Use estimation and patterns to rivet reluctant mathematicians
Improving the numeracy and basic calculation skills of children who lack confidence is often one of the trickiest jobs for maths teachers. But after some trial and error, I have found that using estimation and patterns can be highly effective. So, each week, I challenge my pupils with an estimation task and a pattern task.
For the former, students must come up with a numerical estimation based on a picture that I project on to the board. I do not give them any additional information, such as the measurements or dimensions that they should use. I simply leave the picture up there and ask them to make their best guess of the number of sweets in the jar or people on the train, or the amount of water in the bath. All I insist on is that the children justify their estimate with a calculation.
To add a "fun factor" to this activity, I have set up a league with a fixture list. Just as in football, students play a "match" each lesson and they get three points for a win (coming closest to the right answer), one point for a draw and nothing for a loss. I act as referee.
Perhaps it's the competitive instinct, or maybe it's because we all like to take a gamble now and then, but whatever the reason, pupils really enjoy the challenge and I encourage them to share their guesses before I reveal the answer. There are often big differences between the estimates - suddenly I have a class of reluctant maths students discussing the solidity of their mathematical calculations.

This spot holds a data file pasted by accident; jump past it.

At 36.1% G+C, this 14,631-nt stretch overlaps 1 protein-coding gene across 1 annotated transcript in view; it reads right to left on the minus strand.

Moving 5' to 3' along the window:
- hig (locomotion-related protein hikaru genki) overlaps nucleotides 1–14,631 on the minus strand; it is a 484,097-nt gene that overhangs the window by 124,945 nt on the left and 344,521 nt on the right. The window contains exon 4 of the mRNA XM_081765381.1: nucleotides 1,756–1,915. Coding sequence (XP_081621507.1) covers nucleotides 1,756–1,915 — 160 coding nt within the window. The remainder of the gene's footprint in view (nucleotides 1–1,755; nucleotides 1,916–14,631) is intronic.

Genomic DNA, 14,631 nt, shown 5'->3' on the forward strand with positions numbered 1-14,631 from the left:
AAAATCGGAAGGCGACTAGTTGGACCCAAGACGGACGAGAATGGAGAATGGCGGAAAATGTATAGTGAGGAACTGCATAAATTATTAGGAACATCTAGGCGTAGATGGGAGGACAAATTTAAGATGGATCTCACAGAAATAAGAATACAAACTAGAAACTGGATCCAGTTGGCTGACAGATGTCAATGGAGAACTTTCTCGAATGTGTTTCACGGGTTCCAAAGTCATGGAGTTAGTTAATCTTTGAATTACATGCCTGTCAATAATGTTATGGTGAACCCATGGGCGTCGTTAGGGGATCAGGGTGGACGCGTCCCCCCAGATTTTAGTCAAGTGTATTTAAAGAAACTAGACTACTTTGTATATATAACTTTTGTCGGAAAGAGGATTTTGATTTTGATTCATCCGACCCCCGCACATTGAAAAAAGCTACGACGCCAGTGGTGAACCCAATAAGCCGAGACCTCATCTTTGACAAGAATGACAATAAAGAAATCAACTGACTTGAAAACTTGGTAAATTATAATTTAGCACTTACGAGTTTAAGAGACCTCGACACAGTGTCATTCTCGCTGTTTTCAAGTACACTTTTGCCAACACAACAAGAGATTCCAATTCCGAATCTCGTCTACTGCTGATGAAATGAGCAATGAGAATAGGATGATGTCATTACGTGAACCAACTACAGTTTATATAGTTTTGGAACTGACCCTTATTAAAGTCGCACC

The weekly pattern task is similar. I project a pattern on to the board and ask the pupils a simple question: "How do you see the pattern growing?" It might be a series of squares, each one larger than the last, or a line that is in a different position in every iteration. Then I ask the students why the pattern is growing in that way.
Most pupils can instinctively see how the pattern is growing but struggle to explain why. I encourage them to come up with a numerical pattern that is linked to the visual pattern, to see if they can explain mathematically how it is growing.
As with the weekly estimation task, I ask pupils to share their explanations; they are curious to hear different points of view. When I reveal the result, the class talk about why and how they were right or wrong. In this way, topics such as nth-term rules and substitution can be introduced.
The pupils find the tasks interesting and often want to devote full lessons to them. Their explanation skills and confidence with calculations improve quickly. But by how much? Perhaps I will set that task as next week's estimate activity.
Gareth Fairclough is a maths teacher at Thornleigh Salesian College in Bolton
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